Profits fall at Anglianbus, Hedingham and Chambers bus operator Go-Ahead
PUBLISHED: 13:47 07 September 2017 | UPDATED: 13:47 07 September 2017
© Guy Bell
Bus and train operator Go-Ahead, which employs around 400 people in Norfolk, Suffolk and Essex, has reported a slump in annual profits amid continuing woe for its strike-hit Southern Railway operation.
Go-Ahead, which runs Southern through its Govia Thameslink Railway (GTR) joint venture, saw pre-tax profit fall by 5.7% to £136.8m in the year to July 1, despite a 3.6% rise in group revenue to £3.481bn.
The group’s regional bus division – which includes the Anglianbus, Konectbus, Chambers and Hedingham fleets in East Anglia – saw revenue remain broadly flat at £376.6m against £375.7m a year earlier while operating profit fell by 2.9%, from £48.5m to £47.1m, due largely to one-off costs.
However, a stronger performance from the group’s London bus division, where revenue and operating profit grew by 7.8% and 2.1% respectively, left total bus revenue 4.5% higher at £902m and operating profit just 0.5% lower at £90.7m.
Go-Ahead said its regional bus operations had received the highest levels of customer satisfaction in the sector in the latest survey.
“Our local bus businesses are focused on improving customer experience, including making it easier to pay for travel,” it added. “During the year, the latest contactless technology was introduced across a number of our operations. We plan for contactless payments to be available to every Go-Ahead bus customer by the end of 2017.”
Profits at the rail division, which also includes London Midland and Southeastern, fell 16.1% to £59.9m on revenue up 3.2% at £2.579bn. At GTR, which also runs Thameslink, Great Northern and Gatwick Express services, revenues fell 4.1% as more than 30 days of strike action by the RMT union and six days of walkouts by drivers’ union Aslef took their toll.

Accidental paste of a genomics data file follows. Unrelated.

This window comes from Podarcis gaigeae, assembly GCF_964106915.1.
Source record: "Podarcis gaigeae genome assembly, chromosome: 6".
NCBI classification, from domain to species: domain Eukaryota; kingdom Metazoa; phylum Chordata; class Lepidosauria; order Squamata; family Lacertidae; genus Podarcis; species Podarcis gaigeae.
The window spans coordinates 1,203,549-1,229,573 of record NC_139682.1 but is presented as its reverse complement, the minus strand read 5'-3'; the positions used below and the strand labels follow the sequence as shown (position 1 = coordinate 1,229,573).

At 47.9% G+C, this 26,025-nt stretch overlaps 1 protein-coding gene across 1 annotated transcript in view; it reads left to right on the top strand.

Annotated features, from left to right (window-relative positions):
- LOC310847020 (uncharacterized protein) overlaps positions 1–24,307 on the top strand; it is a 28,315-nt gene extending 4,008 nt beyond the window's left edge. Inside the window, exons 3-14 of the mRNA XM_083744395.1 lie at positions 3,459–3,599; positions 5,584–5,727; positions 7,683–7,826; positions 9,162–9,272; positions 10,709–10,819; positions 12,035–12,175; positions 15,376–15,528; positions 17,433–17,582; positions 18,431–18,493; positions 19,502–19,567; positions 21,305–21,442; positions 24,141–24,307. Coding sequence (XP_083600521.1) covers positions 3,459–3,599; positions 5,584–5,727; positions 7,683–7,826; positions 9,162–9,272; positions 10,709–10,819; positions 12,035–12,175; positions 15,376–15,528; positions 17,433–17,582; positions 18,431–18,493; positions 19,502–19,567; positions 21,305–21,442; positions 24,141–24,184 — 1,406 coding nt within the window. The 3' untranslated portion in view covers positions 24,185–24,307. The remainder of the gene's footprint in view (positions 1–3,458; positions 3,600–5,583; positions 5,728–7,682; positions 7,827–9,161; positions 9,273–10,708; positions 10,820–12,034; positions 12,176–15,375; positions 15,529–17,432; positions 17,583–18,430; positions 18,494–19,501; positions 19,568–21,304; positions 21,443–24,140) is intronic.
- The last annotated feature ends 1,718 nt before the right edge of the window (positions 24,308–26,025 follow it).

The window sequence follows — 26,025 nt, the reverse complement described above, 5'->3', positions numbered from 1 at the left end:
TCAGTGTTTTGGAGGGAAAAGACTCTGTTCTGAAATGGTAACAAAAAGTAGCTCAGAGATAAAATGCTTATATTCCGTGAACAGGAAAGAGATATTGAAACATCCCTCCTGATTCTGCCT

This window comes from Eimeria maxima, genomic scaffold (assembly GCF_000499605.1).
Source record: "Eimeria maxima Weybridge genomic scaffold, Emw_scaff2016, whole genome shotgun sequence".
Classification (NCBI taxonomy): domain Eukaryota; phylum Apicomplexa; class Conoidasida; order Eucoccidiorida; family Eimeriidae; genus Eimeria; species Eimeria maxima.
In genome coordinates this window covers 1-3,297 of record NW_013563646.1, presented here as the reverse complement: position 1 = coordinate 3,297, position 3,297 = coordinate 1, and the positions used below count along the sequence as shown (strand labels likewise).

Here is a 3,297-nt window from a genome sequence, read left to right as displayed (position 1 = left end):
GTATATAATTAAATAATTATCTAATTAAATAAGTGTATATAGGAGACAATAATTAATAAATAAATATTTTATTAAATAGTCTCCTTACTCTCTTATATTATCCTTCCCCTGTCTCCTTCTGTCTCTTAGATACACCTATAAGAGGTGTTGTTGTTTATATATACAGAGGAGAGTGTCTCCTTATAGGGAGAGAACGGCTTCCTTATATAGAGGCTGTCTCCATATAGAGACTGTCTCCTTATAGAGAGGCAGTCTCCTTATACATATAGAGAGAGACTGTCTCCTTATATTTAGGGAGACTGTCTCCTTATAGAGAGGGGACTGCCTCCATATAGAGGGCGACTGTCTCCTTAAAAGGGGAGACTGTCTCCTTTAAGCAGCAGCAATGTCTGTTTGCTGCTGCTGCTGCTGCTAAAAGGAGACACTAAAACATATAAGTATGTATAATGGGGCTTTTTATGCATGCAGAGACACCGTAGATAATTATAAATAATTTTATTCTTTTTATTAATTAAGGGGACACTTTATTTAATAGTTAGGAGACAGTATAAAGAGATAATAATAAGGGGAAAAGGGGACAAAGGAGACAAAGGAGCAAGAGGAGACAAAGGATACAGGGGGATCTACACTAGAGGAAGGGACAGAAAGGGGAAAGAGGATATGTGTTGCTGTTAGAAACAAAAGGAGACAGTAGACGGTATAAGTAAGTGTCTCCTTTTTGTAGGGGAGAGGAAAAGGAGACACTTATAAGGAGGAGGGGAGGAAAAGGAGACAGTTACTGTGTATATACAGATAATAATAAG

The group also warned of a further hit to rail profits in the coming year after last month losing out to Abellio in the contest for the replacement London Midland franchise, and it remains in talks with the Government over contract changes which could hit annual rail profits by up to another £5m.
Go-Ahead chief executive David Brown said: “Looking back on the year, our resilient business model has enabled us to operate through challenging market and trading conditions in our bus and rail businesses.”
He added: “We apologise to our Southern passengers who have been inconvenienced for many months by disruption caused by industrial relations issues.
“Service levels are beginning to improve but there is still a lot of work to be done to provide the level of service we and our customers expect. Our primary aim is to improve the experience for our passengers and we are resolute in this commitment.”